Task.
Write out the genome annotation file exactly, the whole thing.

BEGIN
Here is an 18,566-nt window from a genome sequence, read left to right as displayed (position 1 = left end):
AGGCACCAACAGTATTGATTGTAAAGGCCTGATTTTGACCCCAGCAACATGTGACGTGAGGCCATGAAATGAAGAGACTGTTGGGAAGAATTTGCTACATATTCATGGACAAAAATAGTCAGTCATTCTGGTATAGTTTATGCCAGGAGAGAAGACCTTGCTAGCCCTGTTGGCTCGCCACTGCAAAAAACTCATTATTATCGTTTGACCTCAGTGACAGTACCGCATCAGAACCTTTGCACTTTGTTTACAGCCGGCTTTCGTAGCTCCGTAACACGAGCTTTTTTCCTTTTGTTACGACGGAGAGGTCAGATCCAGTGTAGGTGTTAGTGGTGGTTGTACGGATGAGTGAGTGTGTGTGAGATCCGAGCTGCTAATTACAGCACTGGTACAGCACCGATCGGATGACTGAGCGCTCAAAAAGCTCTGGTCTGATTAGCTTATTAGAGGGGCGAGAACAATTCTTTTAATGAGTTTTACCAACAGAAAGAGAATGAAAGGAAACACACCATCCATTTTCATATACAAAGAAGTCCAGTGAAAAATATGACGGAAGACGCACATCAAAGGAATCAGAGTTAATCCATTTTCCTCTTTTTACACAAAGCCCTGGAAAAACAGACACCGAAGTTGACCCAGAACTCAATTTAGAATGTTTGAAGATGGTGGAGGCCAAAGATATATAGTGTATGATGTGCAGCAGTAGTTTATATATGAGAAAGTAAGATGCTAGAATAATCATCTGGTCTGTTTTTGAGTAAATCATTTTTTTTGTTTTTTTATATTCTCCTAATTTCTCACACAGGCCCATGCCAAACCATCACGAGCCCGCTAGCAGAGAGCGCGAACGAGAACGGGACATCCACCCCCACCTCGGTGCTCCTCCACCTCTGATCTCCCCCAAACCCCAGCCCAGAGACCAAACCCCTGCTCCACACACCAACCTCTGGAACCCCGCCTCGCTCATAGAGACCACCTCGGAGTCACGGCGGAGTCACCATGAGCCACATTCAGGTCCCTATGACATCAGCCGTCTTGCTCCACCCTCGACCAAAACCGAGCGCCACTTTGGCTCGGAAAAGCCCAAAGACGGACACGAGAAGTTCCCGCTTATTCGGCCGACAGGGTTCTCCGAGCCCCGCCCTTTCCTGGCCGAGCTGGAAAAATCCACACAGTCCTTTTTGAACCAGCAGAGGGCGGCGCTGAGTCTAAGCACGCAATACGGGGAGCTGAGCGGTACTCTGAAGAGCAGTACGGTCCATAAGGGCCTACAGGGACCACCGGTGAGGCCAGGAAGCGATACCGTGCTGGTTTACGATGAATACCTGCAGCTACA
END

Here is an 18,566-nt window from a genome sequence, read left to right as displayed (position 1 = left end):
AGGCACCAACAGTATTGATTGTAAAGGCCTGATTTTGACCCCAGCAACATGTGACGTGAGGCCATGAAATGAAGAGACTGTTGGGAAGAATTTGCTACATATTCATGGACAAAAATAGTCAGTCATTCTGGTATAGTTTATGCCAGGAGAGAAGACCTTGCTAGCCCTGTTGGCTCGCCACTGCAAAAAACTCATTATTATCGTTTGACCTCAGTGACAGTACCGCATCAGAACCTTTGCACTTTGTTTACAGCCGGCTTTCGTAGCTCCGTAACACGAGCTTTTTTCCTTTTGTTACGACGGAGAGGTCAGATCCAGTGTAGGTGTTAGTGGTGGTTGTACGGATGAGTGAGTGTGTGTGAGATCCGAGCTGCTAATTACAGCACTGGTACAGCACCGATCGGATGACTGAGCGCTCAAAAAGCTCTGGTCTGATTAGCTTATTAGAGGGGCGAGAACAATTCTTTTAATGAGTTTTACCAACAGAAAGAGAATGAAAGGAAACACACCATCCATTTTCATATACAAAGAAGTCCAGTGAAAAATATGACGGAAGACGCACATCAAAGGAATCAGAGTTAATCCATTTTCCTCTTTTTACACAAAGCCCTGGAAAAACAGACACCGAAGTTGACCCAGAACTCAATTTAGAATGTTTGAAGATGGTGGAGGCCAAAGATATATAGTGTATGATGTGCAGCAGTAGTTTATATATGAGAAAGTAAGATGCTAGAATAATCATCTGGTCTGTTTTTGAGTAAATCATTTTTTTTGTTTTTTTATATTCTCCTAATTTCTCACACAGGCCCATGCCAAACCATCACGAGCCCGCTAGCAGAGAGCGCGAACGAGAACGGGACATCCACCCCCACCTCGGTGCTCCTCCACCTCTGATCTCCCCCAAACCCCAGCCCAGAGACCAAACCCCTGCTCCACACACCAACCTCTGGAACCCCGCCTCGCTCATAGAGACCACCTCGGAGTCACGGCGGAGTCACCATGAGCCACATTCAGGTCCCTATGACATCAGCCGTCTTGCTCCACCCTCGACCAAAACCGAGCGCCACTTTGGCTCGGAAAAGCCCAAAGACGGACACGAGAAGTTCCCGCTTATTCGGCCGACAGGGTTCTCCGAGCCCCGCCCTTTCCTGGCCGAGCTGGAAAAATCCACACAGTCCTTTTTGAACCAGCAGAGGGCGGCGCTGAGTCTAAGCACGCAATACGGGGAGCTGAGCGGTACTCTGAAGAGCAGTACGGTCCATAAGGGCCTACAGGGACCACCGGTGAGGCCAGGAAGCGATACCGTGCTGGTTTACGATGAATACCTGCAGCTACA